NEW YORK (Reuters) - New York City police and the FBI raided homes in the borough of Queens early on Monday as part of an investigation that has tracked a man suspected of sympathizing with al Qaeda, officials said.
NYPD and FBI officials provided few details, calling it part of an ongoing investigation by a joint terrorism task force, but members of U.S. Congress briefed by the Federal Bureau of Investigation said there was no imminent danger.
Authorities launched the raids after a suspect they had under surveillance met with people in Queens, the ethnically diverse borough across the East River from Manhattan.
Neighbors at one apartment building, where the home of five Afghan men was searched, described an operation in which heavily armed FBI agents arrived in a phalanx of unmarked vehicles and stormed the building in the early morning hours.
“It was scary. I wasn’t going to stop the FBI and ask them what was going on,” said Melissa Khan, 28.
At another building, agents took away four Bosnians — a couple and their two adult children — from an apartment they have shared for three years, said John Choe, an aide to City Councilman John Liu and a candidate for the seat in Queens that Liu is vacating.
At least two of the Bosnians appeared to have returned home by Monday night. A man who answered the door there refused to speak to reporters. A neighbor who identified herself as Carol Lechner said she believed a son of the couple, a student at Queens College, remained in detention.
At the home of the five Afghanis, a man who identified himself as Amanulla Akvari, a 30-year-old taxi driver, said the FBI raided the apartment at 2:30 a.m. EDT.
He was brought in for questioning and released and said he had no idea why his home was targeted, adding that he believed one of his roommates was arrested.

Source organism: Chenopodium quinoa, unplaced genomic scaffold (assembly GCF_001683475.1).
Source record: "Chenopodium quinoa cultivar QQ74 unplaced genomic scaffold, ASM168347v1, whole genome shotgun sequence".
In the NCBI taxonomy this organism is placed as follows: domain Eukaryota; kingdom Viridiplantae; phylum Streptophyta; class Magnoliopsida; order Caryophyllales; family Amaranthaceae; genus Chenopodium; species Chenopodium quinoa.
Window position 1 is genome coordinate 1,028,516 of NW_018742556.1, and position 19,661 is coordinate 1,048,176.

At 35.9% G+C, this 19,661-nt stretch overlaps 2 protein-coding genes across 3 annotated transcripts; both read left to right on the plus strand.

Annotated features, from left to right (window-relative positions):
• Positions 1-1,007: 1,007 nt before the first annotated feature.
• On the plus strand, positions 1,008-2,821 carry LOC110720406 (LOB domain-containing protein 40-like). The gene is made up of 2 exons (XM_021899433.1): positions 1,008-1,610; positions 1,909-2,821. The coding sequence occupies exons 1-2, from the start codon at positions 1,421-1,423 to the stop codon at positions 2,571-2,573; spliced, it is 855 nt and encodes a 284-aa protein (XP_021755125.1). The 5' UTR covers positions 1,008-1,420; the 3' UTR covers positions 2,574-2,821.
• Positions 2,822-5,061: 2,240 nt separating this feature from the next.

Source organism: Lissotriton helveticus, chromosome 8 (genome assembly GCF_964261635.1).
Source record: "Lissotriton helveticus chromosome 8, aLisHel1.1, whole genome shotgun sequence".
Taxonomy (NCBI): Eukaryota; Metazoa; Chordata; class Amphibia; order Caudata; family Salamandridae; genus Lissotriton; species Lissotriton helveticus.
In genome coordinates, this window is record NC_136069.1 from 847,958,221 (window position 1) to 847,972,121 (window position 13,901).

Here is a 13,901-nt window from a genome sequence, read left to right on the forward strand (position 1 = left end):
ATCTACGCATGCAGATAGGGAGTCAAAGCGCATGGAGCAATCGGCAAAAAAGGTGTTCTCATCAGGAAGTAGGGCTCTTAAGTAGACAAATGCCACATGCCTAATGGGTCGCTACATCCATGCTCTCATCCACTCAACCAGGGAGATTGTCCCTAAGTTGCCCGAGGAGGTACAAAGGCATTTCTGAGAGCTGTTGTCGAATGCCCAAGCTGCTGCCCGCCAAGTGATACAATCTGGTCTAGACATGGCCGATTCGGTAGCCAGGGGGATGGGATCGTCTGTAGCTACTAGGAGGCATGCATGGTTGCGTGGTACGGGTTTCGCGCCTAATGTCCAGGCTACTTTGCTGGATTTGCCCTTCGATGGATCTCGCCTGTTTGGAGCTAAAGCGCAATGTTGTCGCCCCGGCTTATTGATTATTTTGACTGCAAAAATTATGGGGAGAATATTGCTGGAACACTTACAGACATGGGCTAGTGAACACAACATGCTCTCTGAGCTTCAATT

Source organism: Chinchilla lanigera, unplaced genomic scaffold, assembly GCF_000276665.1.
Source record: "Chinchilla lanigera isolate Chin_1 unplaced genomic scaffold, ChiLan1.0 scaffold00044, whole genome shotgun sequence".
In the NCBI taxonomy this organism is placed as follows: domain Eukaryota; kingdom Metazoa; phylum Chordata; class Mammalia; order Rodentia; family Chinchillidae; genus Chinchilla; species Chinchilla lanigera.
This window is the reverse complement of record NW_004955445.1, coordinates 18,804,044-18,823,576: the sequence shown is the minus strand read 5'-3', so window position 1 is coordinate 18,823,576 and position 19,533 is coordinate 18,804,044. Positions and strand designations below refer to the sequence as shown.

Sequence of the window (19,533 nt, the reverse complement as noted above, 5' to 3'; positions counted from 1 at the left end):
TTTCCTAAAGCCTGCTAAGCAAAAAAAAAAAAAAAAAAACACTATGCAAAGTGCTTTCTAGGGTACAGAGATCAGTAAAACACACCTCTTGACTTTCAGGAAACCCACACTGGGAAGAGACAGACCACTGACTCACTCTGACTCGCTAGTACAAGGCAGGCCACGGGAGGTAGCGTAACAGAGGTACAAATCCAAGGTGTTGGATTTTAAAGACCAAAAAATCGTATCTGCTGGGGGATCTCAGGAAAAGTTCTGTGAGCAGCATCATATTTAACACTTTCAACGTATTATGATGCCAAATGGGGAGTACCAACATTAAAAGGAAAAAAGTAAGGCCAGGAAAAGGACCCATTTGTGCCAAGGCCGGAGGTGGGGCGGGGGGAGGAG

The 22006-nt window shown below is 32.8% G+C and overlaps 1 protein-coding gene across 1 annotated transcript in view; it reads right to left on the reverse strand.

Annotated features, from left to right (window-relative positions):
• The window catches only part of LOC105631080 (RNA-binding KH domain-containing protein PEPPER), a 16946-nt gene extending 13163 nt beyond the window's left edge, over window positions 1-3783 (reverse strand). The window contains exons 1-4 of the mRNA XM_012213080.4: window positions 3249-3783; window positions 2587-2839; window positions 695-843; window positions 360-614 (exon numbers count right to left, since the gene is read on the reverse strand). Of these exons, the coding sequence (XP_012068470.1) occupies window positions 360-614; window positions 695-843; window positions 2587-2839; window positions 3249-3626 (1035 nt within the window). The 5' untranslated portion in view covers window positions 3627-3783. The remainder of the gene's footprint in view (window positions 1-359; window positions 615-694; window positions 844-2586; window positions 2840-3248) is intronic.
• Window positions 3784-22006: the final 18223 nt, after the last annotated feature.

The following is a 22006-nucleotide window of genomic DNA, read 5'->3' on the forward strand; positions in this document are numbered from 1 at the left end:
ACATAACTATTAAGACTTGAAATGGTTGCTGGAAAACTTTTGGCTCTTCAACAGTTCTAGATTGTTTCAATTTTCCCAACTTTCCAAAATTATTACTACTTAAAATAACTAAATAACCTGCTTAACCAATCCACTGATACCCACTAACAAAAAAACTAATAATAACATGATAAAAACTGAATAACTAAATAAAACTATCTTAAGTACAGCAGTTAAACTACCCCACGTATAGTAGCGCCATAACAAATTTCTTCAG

“There was nothing imminent, and they (investigators) are very good now at tracking potentially dangerous actions and this was preventive,” said Charles Schumer, a U.S. Senator from New York who was among those briefed by FBI officials.
Peter King, a Republican congressman from New York who was also briefed, told ABC News: “He (the main suspect) was being watched and concern grew as he met with a group of individuals in Queens over the weekend.”
That led the FBI to obtain search warrants, ABC quoted King as saying.
“There is very good reason to believe that there is a connection to al Qaeda or to al Qaeda supports. ... (They) would not have moved as quickly as they did if they did not believe there was real potential,” King said.
The New York Times, citing an unnamed senior law enforcement official, said authorities had uncovered a small group who espoused a militant ideology aligned with al Qaeda.
Neither a specific plot nor a target of any planned attack had been detected, but their activities had aroused enough suspicion to obtain search warrants, the Times said.
New York City has been on high alert since the attacks of September 11, 2001, and the recent anniversary has reminded many that the city was targeted in the suicide hijackings that destroyed the World Trade Center eight years ago.
The Twin Towers were also hit by a truck bomb attack in 1993 that killed six people and wounded more than 1,000.
Additional reporting by Michelle Nichols in New York and Thomas Ferraro in Washington; Writing by Daniel Trotta; Editing by Philip Barbara